The following is an excerpt from Editorial Board | Thewashingtonpost.com | March 1, 2017 |
MORE THAN once, President Trump has enticed Democrats and some moderate Republicans — and risked infuriating hard-liners in his base — by expressing an openness to overhauling the nation’s dysfunctional immigration system. He did so again in a session at the White House with television news anchors Tuesday, saying he’d consider a compromise that included legal status for millions of undocumented immigrants, and then wondering aloud whether he should float the idea to Congress in his speech that night. He did not — but if he really wishes to bring about the “unity” and “renewal of the American spirit” he spoke of in his address, he should.
It is a fool’s game to guess whether the president will ultimately legalize or deport more of the nation’s 11 million undocumented immigrants; he himself may have no firm idea what he intends. But if he wants to soothe this festering political and social wound, he is well positioned to do it. Having established himself as a hard-liner on illegal immigration and proposed tough new measures to stop it, he might well persuade fellow Republicans to accept a compromise on the millions of noncriminal immigrants already in the country.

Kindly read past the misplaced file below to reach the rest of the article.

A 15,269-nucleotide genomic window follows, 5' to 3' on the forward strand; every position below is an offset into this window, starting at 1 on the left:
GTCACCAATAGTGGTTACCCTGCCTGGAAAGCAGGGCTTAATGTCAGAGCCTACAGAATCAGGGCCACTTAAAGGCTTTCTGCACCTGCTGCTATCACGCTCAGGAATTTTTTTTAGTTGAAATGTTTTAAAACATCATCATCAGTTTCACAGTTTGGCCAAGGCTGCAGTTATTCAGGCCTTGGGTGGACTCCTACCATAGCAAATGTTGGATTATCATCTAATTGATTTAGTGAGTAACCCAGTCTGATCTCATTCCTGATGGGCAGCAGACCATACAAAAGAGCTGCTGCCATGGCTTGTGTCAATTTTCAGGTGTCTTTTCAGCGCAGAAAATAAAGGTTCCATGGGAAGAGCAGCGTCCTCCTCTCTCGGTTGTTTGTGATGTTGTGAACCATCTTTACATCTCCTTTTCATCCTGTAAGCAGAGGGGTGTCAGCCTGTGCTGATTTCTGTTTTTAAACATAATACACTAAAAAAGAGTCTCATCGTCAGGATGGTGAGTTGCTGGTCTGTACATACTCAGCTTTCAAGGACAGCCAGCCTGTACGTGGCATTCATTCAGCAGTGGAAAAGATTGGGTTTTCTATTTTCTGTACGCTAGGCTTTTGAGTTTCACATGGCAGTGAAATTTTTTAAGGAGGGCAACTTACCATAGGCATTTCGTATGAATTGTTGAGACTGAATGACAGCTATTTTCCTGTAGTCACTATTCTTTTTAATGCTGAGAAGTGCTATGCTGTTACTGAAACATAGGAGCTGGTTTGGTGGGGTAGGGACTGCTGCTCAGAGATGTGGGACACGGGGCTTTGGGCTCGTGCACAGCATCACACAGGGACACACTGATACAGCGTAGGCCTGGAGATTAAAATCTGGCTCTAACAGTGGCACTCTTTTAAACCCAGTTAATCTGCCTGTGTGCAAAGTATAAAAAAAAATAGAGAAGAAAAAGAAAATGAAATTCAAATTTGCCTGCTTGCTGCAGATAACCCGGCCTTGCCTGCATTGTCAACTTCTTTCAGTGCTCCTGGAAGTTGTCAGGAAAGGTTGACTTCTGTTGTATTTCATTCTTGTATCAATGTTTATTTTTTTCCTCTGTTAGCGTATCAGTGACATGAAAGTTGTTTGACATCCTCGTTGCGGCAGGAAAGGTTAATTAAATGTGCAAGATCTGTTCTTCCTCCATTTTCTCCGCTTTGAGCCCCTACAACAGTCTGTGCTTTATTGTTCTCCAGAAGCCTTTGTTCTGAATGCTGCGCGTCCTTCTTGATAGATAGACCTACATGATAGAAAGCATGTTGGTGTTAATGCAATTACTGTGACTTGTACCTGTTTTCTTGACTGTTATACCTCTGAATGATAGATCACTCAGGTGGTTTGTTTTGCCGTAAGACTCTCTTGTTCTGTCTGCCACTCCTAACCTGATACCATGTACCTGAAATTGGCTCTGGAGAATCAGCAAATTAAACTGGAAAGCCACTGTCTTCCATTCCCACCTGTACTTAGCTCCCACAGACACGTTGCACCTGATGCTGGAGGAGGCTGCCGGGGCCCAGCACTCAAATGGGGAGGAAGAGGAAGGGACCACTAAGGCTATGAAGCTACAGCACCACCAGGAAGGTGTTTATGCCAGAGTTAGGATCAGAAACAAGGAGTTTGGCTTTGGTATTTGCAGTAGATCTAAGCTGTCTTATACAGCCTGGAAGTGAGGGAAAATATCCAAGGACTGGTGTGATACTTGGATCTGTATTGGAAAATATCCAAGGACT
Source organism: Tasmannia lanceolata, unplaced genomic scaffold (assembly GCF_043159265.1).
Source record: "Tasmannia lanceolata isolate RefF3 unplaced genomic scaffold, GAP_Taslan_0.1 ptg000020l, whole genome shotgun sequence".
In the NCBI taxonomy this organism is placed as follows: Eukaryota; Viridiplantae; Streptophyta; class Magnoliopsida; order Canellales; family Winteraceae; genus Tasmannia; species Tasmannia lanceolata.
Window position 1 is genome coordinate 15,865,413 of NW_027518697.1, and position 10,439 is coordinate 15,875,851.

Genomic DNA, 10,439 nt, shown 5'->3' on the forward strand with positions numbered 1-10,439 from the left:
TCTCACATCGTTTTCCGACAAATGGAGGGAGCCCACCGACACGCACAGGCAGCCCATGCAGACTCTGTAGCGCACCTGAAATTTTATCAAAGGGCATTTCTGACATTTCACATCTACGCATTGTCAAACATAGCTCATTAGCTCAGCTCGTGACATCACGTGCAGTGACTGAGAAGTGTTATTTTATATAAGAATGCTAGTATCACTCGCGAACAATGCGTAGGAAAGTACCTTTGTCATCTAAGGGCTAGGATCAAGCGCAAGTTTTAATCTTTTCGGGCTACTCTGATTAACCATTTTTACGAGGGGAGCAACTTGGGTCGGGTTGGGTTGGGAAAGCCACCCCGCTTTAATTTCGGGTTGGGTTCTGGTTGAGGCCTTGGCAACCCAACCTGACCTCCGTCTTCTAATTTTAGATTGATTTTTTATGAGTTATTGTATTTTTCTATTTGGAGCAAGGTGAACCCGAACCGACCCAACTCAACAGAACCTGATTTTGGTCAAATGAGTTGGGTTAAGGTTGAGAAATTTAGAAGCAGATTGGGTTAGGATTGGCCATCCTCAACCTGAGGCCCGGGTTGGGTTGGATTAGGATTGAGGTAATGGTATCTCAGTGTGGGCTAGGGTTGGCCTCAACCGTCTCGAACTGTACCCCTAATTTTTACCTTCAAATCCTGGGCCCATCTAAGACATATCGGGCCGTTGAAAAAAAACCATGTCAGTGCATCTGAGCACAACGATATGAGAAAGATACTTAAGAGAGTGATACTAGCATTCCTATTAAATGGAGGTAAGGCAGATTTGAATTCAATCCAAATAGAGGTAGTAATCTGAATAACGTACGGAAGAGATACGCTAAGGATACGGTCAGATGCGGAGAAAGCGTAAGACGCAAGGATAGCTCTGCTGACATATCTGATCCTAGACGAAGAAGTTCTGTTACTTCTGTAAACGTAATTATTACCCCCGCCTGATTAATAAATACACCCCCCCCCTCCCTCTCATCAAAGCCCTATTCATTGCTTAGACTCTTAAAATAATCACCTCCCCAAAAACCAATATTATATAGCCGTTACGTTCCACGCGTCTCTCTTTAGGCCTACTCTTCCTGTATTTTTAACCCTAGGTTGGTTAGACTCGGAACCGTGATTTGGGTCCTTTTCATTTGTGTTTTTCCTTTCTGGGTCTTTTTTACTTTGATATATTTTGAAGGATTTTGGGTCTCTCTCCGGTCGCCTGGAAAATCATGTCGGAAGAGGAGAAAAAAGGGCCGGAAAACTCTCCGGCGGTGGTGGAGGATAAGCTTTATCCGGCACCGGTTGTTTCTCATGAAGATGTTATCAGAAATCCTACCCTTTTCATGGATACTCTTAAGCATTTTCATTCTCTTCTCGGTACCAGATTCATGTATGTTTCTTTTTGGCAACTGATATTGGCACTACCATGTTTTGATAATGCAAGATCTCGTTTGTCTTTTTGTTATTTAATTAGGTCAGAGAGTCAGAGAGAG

A good place to start would be the question of what to do about “dreamers,” the 2 million or so undocumented immigrants brought to this country as children. There Mr. Trump has been more consistent. After initially suggesting he would scrap the Obama administration’s program granting them temporary protection from deportation, the new president has repeatedly expressed sympathy for the dreamers’ plight, making clear he is disinclined to target them for removal and telling the news anchors he would be open to forging a pathway to citizenship for them.
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